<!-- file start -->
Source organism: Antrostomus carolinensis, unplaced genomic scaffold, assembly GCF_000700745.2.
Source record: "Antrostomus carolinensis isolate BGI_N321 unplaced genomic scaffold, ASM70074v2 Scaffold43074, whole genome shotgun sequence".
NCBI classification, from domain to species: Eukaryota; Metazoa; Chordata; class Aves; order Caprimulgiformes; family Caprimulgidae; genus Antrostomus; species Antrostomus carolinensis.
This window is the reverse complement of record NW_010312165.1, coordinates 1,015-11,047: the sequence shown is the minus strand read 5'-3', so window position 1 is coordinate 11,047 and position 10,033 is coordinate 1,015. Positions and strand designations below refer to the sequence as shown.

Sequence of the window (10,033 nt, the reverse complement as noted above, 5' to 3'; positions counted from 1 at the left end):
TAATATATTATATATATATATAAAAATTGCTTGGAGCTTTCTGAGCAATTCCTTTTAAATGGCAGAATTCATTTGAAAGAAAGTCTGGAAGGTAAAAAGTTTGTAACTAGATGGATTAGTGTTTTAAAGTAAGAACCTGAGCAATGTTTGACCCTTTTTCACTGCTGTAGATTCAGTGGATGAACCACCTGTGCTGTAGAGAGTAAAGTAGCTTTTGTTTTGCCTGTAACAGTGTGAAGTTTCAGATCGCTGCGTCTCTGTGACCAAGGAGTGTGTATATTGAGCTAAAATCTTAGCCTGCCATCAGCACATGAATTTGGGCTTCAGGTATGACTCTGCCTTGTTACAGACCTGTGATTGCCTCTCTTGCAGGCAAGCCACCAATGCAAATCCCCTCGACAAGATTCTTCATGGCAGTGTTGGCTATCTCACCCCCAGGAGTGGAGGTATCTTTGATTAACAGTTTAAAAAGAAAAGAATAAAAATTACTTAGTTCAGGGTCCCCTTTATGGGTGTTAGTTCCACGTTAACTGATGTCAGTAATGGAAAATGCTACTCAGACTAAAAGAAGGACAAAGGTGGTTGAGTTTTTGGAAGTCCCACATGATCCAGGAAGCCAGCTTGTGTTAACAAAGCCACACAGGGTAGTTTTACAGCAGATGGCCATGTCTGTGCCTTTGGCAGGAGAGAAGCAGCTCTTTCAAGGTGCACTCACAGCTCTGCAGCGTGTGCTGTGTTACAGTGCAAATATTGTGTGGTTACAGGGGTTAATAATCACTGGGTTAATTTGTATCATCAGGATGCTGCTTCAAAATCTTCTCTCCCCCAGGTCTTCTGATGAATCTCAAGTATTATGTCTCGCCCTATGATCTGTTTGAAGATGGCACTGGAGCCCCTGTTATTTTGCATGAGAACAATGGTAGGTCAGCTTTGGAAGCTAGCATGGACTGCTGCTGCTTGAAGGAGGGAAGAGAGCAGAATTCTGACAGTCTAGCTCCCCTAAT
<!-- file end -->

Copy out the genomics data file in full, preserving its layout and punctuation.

Source organism: Antrostomus carolinensis, unplaced genomic scaffold, assembly GCF_000700745.2.
Source record: "Antrostomus carolinensis isolate BGI_N321 unplaced genomic scaffold, ASM70074v2 Scaffold43074, whole genome shotgun sequence".
NCBI classification, from domain to species: Eukaryota; Metazoa; Chordata; class Aves; order Caprimulgiformes; family Caprimulgidae; genus Antrostomus; species Antrostomus carolinensis.
This window is the reverse complement of record NW_010312165.1, coordinates 1,015-11,047: the sequence shown is the minus strand read 5'-3', so window position 1 is coordinate 11,047 and position 10,033 is coordinate 1,015. Positions and strand designations below refer to the sequence as shown.

Sequence of the window (10,033 nt, the reverse complement as noted above, 5' to 3'; positions counted from 1 at the left end):
TAATATATTATATATATATATAAAAATTGCTTGGAGCTTTCTGAGCAATTCCTTTTAAATGGCAGAATTCATTTGAAAGAAAGTCTGGAAGGTAAAAAGTTTGTAACTAGATGGATTAGTGTTTTAAAGTAAGAACCTGAGCAATGTTTGACCCTTTTTCACTGCTGTAGATTCAGTGGATGAACCACCTGTGCTGTAGAGAGTAAAGTAGCTTTTGTTTTGCCTGTAACAGTGTGAAGTTTCAGATCGCTGCGTCTCTGTGACCAAGGAGTGTGTATATTGAGCTAAAATCTTAGCCTGCCATCAGCACATGAATTTGGGCTTCAGGTATGACTCTGCCTTGTTACAGACCTGTGATTGCCTCTCTTGCAGGCAAGCCACCAATGCAAATCCCCTCGACAAGATTCTTCATGGCAGTGTTGGCTATCTCACCCCCAGGAGTGGAGGTATCTTTGATTAACAGTTTAAAAAGAAAAGAATAAAAATTACTTAGTTCAGGGTCCCCTTTATGGGTGTTAGTTCCACGTTAACTGATGTCAGTAATGGAAAATGCTACTCAGACTAAAAGAAGGACAAAGGTGGTTGAGTTTTTGGAAGTCCCACATGATCCAGGAAGCCAGCTTGTGTTAACAAAGCCACACAGGGTAGTTTTACAGCAGATGGCCATGTCTGTGCCTTTGGCAGGAGAGAAGCAGCTCTTTCAAGGTGCACTCACAGCTCTGCAGCGTGTGCTGTGTTACAGTGCAAATATTGTGTGGTTACAGGGGTTAATAATCACTGGGTTAATTTGTATCATCAGGATGCTGCTTCAAAATCTTCTCTCCCCCAGGTCTTCTGATGAATCTCAAGTATTATGTCTCGCCCTATGATCTGTTTGAAGATGGCACTGGAGCCCCTGTTATTTTGCATGAGAACAATGGTAGGTCAGCTTTGGAAGCTAGCATGGACTGCTGCTGCTTGAAGGAGGGAAGAGAGCAGAATTCTGACAGTCTAGCTCCCCTAAT